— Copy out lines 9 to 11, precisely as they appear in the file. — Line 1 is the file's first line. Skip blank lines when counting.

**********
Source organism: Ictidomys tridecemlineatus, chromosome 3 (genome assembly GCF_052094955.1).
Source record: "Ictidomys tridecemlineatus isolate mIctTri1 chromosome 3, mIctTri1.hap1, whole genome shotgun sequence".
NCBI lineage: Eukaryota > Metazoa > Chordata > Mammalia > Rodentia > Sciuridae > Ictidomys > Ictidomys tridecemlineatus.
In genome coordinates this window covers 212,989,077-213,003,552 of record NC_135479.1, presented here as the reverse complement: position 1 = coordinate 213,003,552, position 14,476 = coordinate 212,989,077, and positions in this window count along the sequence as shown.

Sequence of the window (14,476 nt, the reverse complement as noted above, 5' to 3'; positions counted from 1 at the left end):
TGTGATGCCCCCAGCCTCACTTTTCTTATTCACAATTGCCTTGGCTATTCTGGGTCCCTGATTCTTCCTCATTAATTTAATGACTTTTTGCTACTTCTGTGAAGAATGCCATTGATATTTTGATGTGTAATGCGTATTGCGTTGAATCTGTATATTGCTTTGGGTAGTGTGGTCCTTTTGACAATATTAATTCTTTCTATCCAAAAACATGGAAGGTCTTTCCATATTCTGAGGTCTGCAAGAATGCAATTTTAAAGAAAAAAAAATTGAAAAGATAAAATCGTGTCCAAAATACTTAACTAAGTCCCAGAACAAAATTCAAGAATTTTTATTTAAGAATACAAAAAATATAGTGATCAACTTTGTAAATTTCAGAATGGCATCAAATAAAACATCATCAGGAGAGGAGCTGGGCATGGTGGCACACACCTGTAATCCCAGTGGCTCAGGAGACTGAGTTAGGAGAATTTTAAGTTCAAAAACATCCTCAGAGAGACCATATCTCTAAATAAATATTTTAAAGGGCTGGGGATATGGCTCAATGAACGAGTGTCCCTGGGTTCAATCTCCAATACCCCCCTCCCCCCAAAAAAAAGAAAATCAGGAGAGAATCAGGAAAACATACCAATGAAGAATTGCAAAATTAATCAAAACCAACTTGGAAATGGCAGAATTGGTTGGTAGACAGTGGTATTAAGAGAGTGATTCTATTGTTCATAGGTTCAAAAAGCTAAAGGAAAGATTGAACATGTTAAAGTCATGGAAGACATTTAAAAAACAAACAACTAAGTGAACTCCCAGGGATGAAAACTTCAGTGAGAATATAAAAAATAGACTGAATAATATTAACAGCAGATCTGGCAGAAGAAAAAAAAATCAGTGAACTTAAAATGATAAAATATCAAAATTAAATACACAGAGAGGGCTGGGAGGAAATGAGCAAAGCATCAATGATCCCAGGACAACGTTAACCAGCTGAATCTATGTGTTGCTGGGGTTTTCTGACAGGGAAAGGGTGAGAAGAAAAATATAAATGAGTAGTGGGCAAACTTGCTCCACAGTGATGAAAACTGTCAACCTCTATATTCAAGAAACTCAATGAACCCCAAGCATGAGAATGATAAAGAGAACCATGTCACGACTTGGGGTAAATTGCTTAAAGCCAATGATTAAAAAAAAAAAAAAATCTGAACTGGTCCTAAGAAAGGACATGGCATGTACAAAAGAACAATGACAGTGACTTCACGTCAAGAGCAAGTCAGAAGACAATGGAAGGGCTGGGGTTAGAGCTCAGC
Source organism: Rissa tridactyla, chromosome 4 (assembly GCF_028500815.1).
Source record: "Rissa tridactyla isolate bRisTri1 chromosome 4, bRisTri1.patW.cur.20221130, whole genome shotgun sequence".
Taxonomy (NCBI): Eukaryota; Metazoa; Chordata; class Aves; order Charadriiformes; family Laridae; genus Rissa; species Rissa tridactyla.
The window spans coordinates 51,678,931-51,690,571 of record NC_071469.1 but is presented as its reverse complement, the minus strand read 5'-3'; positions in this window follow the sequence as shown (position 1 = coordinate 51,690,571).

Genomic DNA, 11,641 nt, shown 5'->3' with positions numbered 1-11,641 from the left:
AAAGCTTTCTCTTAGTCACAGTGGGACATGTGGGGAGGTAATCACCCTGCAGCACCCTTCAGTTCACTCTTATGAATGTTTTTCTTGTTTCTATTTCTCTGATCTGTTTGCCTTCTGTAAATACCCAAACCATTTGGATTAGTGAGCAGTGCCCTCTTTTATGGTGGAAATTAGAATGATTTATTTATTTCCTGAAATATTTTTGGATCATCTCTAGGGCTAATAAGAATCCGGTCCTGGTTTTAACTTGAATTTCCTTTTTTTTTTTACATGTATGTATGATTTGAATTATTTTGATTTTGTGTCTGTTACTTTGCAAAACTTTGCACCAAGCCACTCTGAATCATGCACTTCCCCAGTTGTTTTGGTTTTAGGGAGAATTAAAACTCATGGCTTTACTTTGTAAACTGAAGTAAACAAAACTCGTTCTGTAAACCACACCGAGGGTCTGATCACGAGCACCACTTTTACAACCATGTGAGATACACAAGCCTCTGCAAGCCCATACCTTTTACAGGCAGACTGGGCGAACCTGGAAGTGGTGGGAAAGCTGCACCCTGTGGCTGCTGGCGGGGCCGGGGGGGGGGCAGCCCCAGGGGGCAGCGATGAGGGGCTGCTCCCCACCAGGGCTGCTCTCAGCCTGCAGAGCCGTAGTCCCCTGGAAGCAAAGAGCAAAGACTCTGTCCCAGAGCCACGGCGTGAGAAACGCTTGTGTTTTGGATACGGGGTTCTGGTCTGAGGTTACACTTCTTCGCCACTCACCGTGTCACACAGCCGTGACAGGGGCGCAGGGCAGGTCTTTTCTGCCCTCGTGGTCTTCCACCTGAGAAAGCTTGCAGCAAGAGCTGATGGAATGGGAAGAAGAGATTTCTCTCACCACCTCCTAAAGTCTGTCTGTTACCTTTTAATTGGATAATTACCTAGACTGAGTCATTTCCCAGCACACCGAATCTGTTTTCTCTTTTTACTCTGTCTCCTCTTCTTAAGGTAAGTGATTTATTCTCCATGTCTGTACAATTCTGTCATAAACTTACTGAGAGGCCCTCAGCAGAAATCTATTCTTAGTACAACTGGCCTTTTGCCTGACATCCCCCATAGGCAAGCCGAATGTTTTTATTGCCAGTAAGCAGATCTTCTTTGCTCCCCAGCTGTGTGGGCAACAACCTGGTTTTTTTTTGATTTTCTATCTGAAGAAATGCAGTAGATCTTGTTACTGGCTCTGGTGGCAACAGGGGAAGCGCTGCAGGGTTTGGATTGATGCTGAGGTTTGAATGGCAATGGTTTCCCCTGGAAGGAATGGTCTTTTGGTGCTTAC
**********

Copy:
Taxonomy (NCBI): Eukaryota; Metazoa; Chordata; class Aves; order Charadriiformes; family Laridae; genus Rissa; species Rissa tridactyla.
The window spans coordinates 51,678,931-51,690,571 of record NC_071469.1 but is presented as its reverse complement, the minus strand read 5'-3'; positions in this window follow the sequence as shown (position 1 = coordinate 51,690,571).

Genomic DNA, 11,641 nt, shown 5'->3' with positions numbered 1-11,641 from the left: